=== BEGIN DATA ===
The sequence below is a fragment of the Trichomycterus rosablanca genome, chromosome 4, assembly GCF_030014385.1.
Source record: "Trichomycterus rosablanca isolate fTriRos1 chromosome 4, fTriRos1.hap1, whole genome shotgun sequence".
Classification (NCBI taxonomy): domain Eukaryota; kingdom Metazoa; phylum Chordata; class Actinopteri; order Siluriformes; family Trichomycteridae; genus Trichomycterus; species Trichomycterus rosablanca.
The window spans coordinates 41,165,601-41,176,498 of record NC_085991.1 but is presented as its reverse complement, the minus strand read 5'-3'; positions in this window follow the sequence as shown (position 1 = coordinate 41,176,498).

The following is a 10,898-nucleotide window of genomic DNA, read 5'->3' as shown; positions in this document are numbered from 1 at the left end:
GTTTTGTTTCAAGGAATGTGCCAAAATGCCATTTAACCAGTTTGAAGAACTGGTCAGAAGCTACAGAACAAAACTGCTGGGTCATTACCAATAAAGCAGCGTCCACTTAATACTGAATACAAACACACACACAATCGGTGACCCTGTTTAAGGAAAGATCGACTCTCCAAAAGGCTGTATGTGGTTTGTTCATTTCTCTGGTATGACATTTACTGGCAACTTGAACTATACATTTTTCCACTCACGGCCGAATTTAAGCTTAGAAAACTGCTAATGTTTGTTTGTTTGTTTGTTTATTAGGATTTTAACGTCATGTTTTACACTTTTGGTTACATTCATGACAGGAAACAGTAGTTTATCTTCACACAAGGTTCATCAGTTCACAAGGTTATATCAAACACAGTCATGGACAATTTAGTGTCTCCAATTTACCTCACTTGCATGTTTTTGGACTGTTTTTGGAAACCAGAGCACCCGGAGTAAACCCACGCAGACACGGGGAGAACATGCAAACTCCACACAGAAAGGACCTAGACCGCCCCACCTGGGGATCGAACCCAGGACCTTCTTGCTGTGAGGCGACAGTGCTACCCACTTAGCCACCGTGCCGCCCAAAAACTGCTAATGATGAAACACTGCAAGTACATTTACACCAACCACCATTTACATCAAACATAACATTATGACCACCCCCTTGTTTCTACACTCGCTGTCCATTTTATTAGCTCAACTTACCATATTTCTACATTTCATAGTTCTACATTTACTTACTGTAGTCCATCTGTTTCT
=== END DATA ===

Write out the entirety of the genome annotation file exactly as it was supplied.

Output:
The sequence below is a fragment of the Trichomycterus rosablanca genome, chromosome 4, assembly GCF_030014385.1.
Source record: "Trichomycterus rosablanca isolate fTriRos1 chromosome 4, fTriRos1.hap1, whole genome shotgun sequence".
Classification (NCBI taxonomy): domain Eukaryota; kingdom Metazoa; phylum Chordata; class Actinopteri; order Siluriformes; family Trichomycteridae; genus Trichomycterus; species Trichomycterus rosablanca.
The window spans coordinates 41,165,601-41,176,498 of record NC_085991.1 but is presented as its reverse complement, the minus strand read 5'-3'; positions in this window follow the sequence as shown (position 1 = coordinate 41,176,498).

The following is a 10,898-nucleotide window of genomic DNA, read 5'->3' as shown; positions in this document are numbered from 1 at the left end:
GTTTTGTTTCAAGGAATGTGCCAAAATGCCATTTAACCAGTTTGAAGAACTGGTCAGAAGCTACAGAACAAAACTGCTGGGTCATTACCAATAAAGCAGCGTCCACTTAATACTGAATACAAACACACACACAATCGGTGACCCTGTTTAAGGAAAGATCGACTCTCCAAAAGGCTGTATGTGGTTTGTTCATTTCTCTGGTATGACATTTACTGGCAACTTGAACTATACATTTTTCCACTCACGGCCGAATTTAAGCTTAGAAAACTGCTAATGTTTGTTTGTTTGTTTGTTTATTAGGATTTTAACGTCATGTTTTACACTTTTGGTTACATTCATGACAGGAAACAGTAGTTTATCTTCACACAAGGTTCATCAGTTCACAAGGTTATATCAAACACAGTCATGGACAATTTAGTGTCTCCAATTTACCTCACTTGCATGTTTTTGGACTGTTTTTGGAAACCAGAGCACCCGGAGTAAACCCACGCAGACACGGGGAGAACATGCAAACTCCACACAGAAAGGACCTAGACCGCCCCACCTGGGGATCGAACCCAGGACCTTCTTGCTGTGAGGCGACAGTGCTACCCACTTAGCCACCGTGCCGCCCAAAAACTGCTAATGATGAAACACTGCAAGTACATTTACACCAACCACCATTTACATCAAACATAACATTATGACCACCCCCTTGTTTCTACACTCGCTGTCCATTTTATTAGCTCAACTTACCATATTTCTACATTTCATAGTTCTACATTTACTTACTGTAGTCCATCTGTTTCT